Michigan Isn't Making Much Noise Anymore

Kyle Koster
Juwan Howard and Michigan have hit a rough patch.
Juwan Howard and Michigan have hit a rough patch. / Aaron J. Thornton/Getty Images
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The Michigan Wolverines were the story of college basketball early on, securing wins over Iowa State, North Carolina, and Gonzaga to go from unranked to No. 4 in the AP Poll. Juwan Howard's transition from the NBA to Ann Arbor appeared seamless and smooth. Hopes abounded that there would be no drop-off after the stunning departure of John Beilein.

But reality has set in a bit. A torrid 7-0 start has made way for a bumbling 4-7 stretch. Howard's side has been on the wrong side in three straight and four of the last five. Last night, the Wolverines allowed Penn State to come into their gym and dominate wire-to-wire. The loss dropped Michigan to 2-5 in the Big Ten.

The mission has turned from securing a top seed in the NCAA Tournament to getting back on track before the bubble approaches too rapidly on the horizon. Perhaps the most surprising element contributing to the rapid downfall is a porous defense.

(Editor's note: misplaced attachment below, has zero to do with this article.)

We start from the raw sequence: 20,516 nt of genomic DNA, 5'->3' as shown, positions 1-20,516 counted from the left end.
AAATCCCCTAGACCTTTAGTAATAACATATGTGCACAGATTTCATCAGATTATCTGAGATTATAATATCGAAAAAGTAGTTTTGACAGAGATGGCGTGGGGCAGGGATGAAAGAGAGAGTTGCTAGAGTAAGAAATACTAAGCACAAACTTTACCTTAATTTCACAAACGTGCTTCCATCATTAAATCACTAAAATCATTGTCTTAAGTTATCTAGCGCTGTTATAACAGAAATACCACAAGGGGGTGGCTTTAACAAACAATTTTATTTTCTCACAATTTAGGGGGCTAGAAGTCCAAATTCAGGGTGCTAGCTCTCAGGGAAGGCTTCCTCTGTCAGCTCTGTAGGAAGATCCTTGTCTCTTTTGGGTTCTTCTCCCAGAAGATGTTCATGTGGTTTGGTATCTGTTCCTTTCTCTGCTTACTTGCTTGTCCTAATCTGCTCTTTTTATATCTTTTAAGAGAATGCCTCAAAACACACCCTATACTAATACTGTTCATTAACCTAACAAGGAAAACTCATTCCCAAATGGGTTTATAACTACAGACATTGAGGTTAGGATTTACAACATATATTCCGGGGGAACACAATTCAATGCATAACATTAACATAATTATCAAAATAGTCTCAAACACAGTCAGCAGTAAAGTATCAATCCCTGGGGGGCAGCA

Under Beilein, the Wolverines were perennially one of the least generous units. This season, early success in that department has been negated by conference struggles.

From the Detroit Free Press:

"Wednesday featured yet another disappointing performance from Michigan's defense, which has struggled mightily over the past month. In conference play, the Wolverines have the Big Ten's worst adjusted defensive efficiency, according to KenPom.com. Through Michigan's first six conference games, the Wolverines allowed opposing centers to average 30.3 points per game. It was the result of a defensive strategy that focused on defending big men one-on-one, without providing help. Michigan struggled in other facets, too, such as foul rate. "

Howard's frustration last night focused on his team's inability to communicate. The lack of talking has led to lack of stops. Lack of stops has led to mounting figures in the loss column.

It's certainly not too late for Michigan to find their voices. The loss of Isaiah Livers has had a ripple effect on both ends of the floor. Getting him back will help a lot.

It's clear that Howard has a message worth listening to. So too does Zavier Simpson, the immaculately accomplished floor general. Turning things around will take everyone pushing in the same direction. That, of course, requires loud direction.

In order for Michigan to continue to make noise in the conference race down the stretch, they'll need to figure out a way to make more on the court.

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